I have only ever mildly liked MMJ. Some tracks I have thought pretty great, others not so much, but generally they have just failed to really capture my interest. I guess maybe they are on the periphery of the kind of stuff I like – a bit more 70’s influence than I’m into (although, saying that, I love Midlake), perhaps a bit of the old Christian rock about them (although I have no idea if they are actually religious), a little bit too country. They’re kind of difficult to pigeonhole and they’ve just released a really weird album that veers around all over the place and certainly doesn’t help with neat categorisation.
Anyway, on the night in question MMJ played unquestionably well to an extremely good humoured and enthusiastic audience – there were a lot of hands waving in the air. But I was really rather bored. Rather than ‘rocking out’ it would be more accurate to say that they ‘prog rocked out’ with most songs having long jamming / guitar solo type bits which left me entirely disengaged. They played for a lengthy 2 hours plus, at least 1 hour of which comprised of aforementioned prog rock style instrumentals. Yawn, yawn, yawn. As I was quite uncomfortable (half boiled to death), I moved to the back of the venue from where I spent most of my time deleting text messages. I don’t think I’ve ever done that at a gig before, yet i have been to far worse gigs by far worse bands. And MMJ had some great moments. The odd song hooked me (Wordless Chorus, Gideon), the music would soar and a really splended and uplifting noise would ensue, but this would quickly descend into yet more self-indulgent rock gubbins. I was relieved when it was over, and can only wish I had seen them after ‘Z’ was released and not now.
As an aside, they were very very hairy, the drummer was like a yeti and the singer shook his woolly locks like a dog after a bath.
June 30, 2008
Lovely trip up to Manchester with my friend Mira – we were both at university there back in the 90’s. Mira and I first saw MBV together some 17 years ago – they were entirely wonderful then and are entirely wonderful now. I was more relaxed at this gig than at the roundhouse, largely because all my worries about them having ‘lost it’ had been emphatically laid to rest. It was a quite different experience too – the crowd were noisier, more dancey, less reverent, more chatty – there was little of the tension in the air felt at the roundhouse before they came on – presumably this was because everyone had read the reviews and, like me, felt pretty sure that MBV were going to be good. And they were. It was a little less loud than the london gigs (although plenty of people still looked exceedingly uncomfortable during You Made Me Realise), and the vocals had thankfully been turned up considerably, allowing the beauty of the melodies to really come through. I got a better view too due to the sloping floor – it really looked fantastic. No interaction with the audience, although there was some communication between band members. D thwacked the hell out of her bass and gave it lots of attitude, C on drums was jaw-droppingly – i have absolutely no idea how he manages to keep up the drumming for the 25m+ of YMMR at the end of a set. He did look like he was in considerable pain. B and KS typical shoegazers and thus looking down most of the time. No visible indicators that they are standing in front of many amps making nearly criminal levels of noise and reducing the crowd to a trembling, submissive mass.
Two men nearly had a fight during To Here Knows When. One of the most beautiful songs ever written, and they felt angry during it. There is no fathoming other people.
I bought my boyfriend a t-shirt. I like to see him wear it. Luckily he is an MBV fan, so bribes are not required.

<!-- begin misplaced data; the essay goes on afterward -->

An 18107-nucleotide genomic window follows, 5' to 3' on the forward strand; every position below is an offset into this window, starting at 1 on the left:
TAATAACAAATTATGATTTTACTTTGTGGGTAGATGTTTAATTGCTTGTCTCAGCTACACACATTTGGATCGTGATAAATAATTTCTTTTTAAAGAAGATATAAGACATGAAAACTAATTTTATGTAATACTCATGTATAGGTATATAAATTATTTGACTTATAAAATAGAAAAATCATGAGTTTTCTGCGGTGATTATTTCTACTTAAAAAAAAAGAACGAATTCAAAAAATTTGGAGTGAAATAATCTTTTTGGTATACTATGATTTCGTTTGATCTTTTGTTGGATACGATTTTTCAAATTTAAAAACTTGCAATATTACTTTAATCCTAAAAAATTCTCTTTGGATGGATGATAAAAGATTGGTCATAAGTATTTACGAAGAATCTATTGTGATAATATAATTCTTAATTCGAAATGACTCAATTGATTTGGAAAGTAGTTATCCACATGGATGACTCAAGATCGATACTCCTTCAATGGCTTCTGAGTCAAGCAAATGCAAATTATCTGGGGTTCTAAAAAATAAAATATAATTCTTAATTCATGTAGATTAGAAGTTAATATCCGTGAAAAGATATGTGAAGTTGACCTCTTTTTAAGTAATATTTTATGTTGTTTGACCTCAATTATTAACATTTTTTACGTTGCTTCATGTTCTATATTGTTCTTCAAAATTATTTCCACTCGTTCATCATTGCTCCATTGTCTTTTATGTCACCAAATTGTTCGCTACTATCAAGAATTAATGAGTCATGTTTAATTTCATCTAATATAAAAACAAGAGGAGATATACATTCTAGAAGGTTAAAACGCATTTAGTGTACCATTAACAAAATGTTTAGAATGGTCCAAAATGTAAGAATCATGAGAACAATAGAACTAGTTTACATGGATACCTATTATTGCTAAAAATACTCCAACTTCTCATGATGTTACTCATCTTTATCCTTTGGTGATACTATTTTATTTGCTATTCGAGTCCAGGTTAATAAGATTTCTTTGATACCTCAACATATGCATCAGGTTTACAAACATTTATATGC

This is not a very mini miniblog. What can I say? I REALLY LOVE MY BLOODY VALENTINE.
June 30, 2008
I have always had mixed feelings about Radiohead. At their best they write beautiful and complex music, and some good anthemic tunes too. At their worst they leave me emotionally untouched. My experience at Victoria Park did not change this. They played mainly stuff from In Rainbows, as might be expected, and they did it all very very well indeed. It sounded great. And the lightshow was topnotch. And I liked being outside. But how much I engaged with the music really varied from song to song, leaving the whole experience feeling a bit patchy for me. And they suffered from me having been to see My Bloody Valentine the Friday before (which rates for me as one of the very best gigs of my life), who totally hook me emotionally. Also the crowd contained many idiots. And it was a bugger getting home. All in all it was a good gig, rising to occasional magnificence.
Bat For Lashes were good, despite the plug being pulled on the sound at one point. I was reminded of how much she sounds like Bjork. I like them much better live than on record, when all the hippy-dippy, mystical stuff gets on my nerves a bit.
Oh, and I had a cup of tea and hot sugared donuts at the end which was my highlight.
June 30, 2008
Unbelievably, phenomenally, fantastically, awe inspiringly good.
And loud, very very very very loud. But also beautiful. Enough has been written about the 26 minute ‘holocaust’ of You Made Me Realise, suffice it to say that my throat was compressed and my skin trembling throughout. Visuals were marvellous too. I have never been to a gig where people moved around so little in terms of visits to the bar and the loos. And everyone looked shellshocked at the end. Shields vocals were too low though. And they really are taciturn bastards.
I LOVE MY BLOODY VALENTINE.
June 30, 2008
First up were Deep Cut who I loathe – crap songs, annoying vain singer. Then a guy from The Telescopes doing an acoustic set – sub-standard Jason Spaceman stuff. So far so crap.
But then came Air Formation, 4 rather unprepossessing chaps, who did a spellbinding set of quality shoegaze/post-rock. There is stuff around that might more immediately grab you or insistently clamour for your attention, but I love their slow-burning, strangely (given the amount of noise they produce) gentle music – good for listening to in bed while in the arms of the one you love.
June 30, 2008
Very loud and frenetic. Good fun. Pretty great really. Did I mention loud and frenetic?
I can’t and don’t listen to Melt Banana at home, but thought they were ace live. I especially liked the seven short songs, each lasting only a few seconds, “that’s one…that’s two…that’s three”. The singer is a little dynamo.
The support act, DJ Scotch Egg (or am i completely making that up?) – seemed more performance art than gig. Extraordinarily loud electronic tomfoolery.